How to Calculate the Taxes on the Sale of Tax-Exempt Bond Funds
Bond funds are portfolios of bonds available as mutual funds or exchange-traded funds. The dividends provided stem from the interest the fund earns. A tax-exempt bond fund contains tax-free municipal bonds issued by state and local entities. Depending on where you live, some of the bond interest may incur state or city income tax. The capital gains from bond funds are not necessarily tax exempt, but they might qualify for lower tax rates.
Sources of Capital Gains
You can incur capital gains and losses from a bond fund in two ways. The fund generates gains or losses whenever it sells bonds within its portfolio. You also generate capital gains and losses when you sell fund shares. The gains or losses are the proceeds from sales minus the cost basis of the bonds or shares sold. The cost basis is the amount spent to make a purchase, minus any commissions. If you make multiple purchases or reinvest dividends, the cost basis of each purchase can be different. The dates of purchase and sale determine whether your capital gains and losses are short term or long term. Unless you specify what shares to sell, a fund can average all your cost bases together or instead match purchases and sales on a first-in, first-out basis.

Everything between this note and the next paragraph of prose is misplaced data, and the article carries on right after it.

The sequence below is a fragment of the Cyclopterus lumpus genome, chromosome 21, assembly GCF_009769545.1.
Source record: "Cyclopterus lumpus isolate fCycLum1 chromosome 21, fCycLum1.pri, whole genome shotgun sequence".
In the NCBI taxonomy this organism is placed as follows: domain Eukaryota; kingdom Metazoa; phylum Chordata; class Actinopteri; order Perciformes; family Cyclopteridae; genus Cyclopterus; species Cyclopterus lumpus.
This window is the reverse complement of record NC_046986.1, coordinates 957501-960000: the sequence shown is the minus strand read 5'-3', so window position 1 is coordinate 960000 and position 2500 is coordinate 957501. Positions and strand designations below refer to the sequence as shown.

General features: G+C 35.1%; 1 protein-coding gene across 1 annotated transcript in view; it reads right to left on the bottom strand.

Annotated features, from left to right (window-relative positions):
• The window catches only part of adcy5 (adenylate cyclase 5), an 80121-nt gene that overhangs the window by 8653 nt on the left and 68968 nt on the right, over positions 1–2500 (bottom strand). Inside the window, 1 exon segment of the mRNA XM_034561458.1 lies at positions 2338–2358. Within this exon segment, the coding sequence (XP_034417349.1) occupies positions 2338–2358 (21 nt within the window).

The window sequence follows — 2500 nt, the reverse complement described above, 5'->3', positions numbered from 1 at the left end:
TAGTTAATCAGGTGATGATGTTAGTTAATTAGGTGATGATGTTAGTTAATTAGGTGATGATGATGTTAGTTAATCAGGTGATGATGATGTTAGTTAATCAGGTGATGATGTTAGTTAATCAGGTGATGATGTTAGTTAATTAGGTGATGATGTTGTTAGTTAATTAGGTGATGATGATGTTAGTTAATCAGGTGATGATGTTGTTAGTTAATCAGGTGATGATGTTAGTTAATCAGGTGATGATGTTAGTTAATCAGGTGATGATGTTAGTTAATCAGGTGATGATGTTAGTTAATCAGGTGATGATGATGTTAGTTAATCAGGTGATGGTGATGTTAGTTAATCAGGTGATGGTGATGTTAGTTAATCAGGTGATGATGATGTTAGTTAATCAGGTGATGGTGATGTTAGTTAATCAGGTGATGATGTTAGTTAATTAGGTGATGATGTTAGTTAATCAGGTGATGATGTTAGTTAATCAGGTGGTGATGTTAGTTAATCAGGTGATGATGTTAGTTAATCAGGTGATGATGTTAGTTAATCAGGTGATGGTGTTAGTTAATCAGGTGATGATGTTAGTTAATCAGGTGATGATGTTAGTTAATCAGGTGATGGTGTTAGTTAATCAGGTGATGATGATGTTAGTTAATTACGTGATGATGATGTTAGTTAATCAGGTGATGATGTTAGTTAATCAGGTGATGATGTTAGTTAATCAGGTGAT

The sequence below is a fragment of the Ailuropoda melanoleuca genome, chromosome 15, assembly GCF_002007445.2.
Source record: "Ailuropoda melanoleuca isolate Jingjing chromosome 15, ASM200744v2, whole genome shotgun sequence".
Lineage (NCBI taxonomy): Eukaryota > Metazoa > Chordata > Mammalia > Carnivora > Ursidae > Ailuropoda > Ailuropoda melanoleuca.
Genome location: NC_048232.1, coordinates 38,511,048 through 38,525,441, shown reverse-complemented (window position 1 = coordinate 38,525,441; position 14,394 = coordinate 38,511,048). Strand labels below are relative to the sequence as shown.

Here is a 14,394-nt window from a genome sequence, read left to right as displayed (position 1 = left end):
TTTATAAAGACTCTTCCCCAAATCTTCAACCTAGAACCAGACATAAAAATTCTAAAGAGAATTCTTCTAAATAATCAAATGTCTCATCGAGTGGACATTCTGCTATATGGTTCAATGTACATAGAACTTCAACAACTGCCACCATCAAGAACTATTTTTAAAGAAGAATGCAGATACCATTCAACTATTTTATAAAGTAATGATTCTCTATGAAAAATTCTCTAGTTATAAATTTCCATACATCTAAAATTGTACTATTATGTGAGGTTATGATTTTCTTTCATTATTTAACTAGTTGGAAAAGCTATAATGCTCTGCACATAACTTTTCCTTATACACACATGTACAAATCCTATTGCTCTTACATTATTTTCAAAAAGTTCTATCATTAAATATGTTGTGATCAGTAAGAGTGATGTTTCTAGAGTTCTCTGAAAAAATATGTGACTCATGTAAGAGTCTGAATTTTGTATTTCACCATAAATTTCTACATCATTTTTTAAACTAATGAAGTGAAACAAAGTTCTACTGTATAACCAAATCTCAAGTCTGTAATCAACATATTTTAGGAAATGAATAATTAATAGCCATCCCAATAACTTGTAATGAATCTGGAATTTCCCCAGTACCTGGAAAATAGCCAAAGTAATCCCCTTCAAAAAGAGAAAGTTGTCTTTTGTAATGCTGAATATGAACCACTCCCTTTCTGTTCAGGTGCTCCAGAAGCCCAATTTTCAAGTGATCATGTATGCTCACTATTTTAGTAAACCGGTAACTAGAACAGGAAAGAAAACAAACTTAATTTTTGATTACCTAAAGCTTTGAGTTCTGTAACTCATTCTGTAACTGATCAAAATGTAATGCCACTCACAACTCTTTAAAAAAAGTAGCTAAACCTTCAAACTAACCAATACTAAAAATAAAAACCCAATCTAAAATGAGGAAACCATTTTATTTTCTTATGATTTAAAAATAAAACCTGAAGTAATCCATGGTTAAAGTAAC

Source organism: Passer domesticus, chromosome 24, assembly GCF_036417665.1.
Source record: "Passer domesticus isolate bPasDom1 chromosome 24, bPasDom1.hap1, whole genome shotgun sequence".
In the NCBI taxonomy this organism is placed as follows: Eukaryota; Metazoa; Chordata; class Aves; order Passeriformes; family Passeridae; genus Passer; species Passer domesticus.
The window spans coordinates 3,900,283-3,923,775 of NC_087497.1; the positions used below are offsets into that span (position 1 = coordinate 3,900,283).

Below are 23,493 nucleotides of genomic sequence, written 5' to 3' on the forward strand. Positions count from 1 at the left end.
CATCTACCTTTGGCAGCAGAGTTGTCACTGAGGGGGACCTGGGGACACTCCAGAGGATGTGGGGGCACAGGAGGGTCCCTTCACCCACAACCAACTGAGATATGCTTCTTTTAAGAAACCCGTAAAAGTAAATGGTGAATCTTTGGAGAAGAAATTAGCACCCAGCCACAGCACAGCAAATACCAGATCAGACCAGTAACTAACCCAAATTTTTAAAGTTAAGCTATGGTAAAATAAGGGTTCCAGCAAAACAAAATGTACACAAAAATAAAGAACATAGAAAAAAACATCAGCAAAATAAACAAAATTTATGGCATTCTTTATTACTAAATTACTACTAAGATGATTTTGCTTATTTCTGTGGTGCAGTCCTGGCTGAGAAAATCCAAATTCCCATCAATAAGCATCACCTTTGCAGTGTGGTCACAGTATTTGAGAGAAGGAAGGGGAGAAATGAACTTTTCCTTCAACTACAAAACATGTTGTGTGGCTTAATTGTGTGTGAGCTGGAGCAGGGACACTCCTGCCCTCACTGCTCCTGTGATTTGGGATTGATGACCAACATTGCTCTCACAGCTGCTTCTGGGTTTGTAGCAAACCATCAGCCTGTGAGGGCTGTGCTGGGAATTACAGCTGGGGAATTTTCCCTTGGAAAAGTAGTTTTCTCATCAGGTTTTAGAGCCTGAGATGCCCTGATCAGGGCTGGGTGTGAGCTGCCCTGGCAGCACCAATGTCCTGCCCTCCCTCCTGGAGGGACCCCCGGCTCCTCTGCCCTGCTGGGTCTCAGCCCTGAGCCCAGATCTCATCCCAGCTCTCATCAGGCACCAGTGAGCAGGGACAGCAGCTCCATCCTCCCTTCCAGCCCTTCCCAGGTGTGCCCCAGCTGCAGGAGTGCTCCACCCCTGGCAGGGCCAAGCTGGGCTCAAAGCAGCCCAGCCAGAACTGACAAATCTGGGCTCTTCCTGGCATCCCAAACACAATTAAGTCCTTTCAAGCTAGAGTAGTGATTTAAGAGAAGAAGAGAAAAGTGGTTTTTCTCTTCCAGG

Early in the new year, your bond fund will send forms to you and the Internal Revenue Service detailing your capital gains and losses for the previous year. IRS Form 1099-DIV lists both the interest-based dividends and the capital gains distributions you earned from the bond fund. Form 1099-B reports your sales of fund shares. Both forms indicate whether the gains and losses were short term, arising from the sale of positions held for a year or less, or long term, arising from the sale of positions held longer than a year. Use the information to complete Form 8949 and Schedule D of Form 1040 when you file your tax return.
The IRS taxes short-term capital gains at your marginal tax rate. However, you receive a tax break on long-term capital gains. For 2013, your tax rate is 20 percent if your modified adjusted gross income, or MAGI, is more than $400,000. The threshold is $450,000 for married couples filing jointly. If your MAGI is less than these amounts, your tax rate is 15 percent when your tax bracket is 25 percent or higher. Otherwise, your capital gains are tax free. Capital losses offset capital gains and up to $3,000 of ordinary income. You can roll unused capital losses forward and apply them in future years.
Individuals with MAGI greater than $200,000 and married couples with MAGI in excess of $250,000 are subject to a Medicare surcharge that went into effect in 2013. The amount of the tax is 3.8 percent of your investment income or the amount by which your MAGI exceeds the noted thresholds, whichever is smaller. Investment income stems from items such as capital gains, interest, dividends, rents and royalties. In this context, investment income does not include withdrawals from qualified plans such as individual retirement accounts. However, such withdrawals are part of MAGI.
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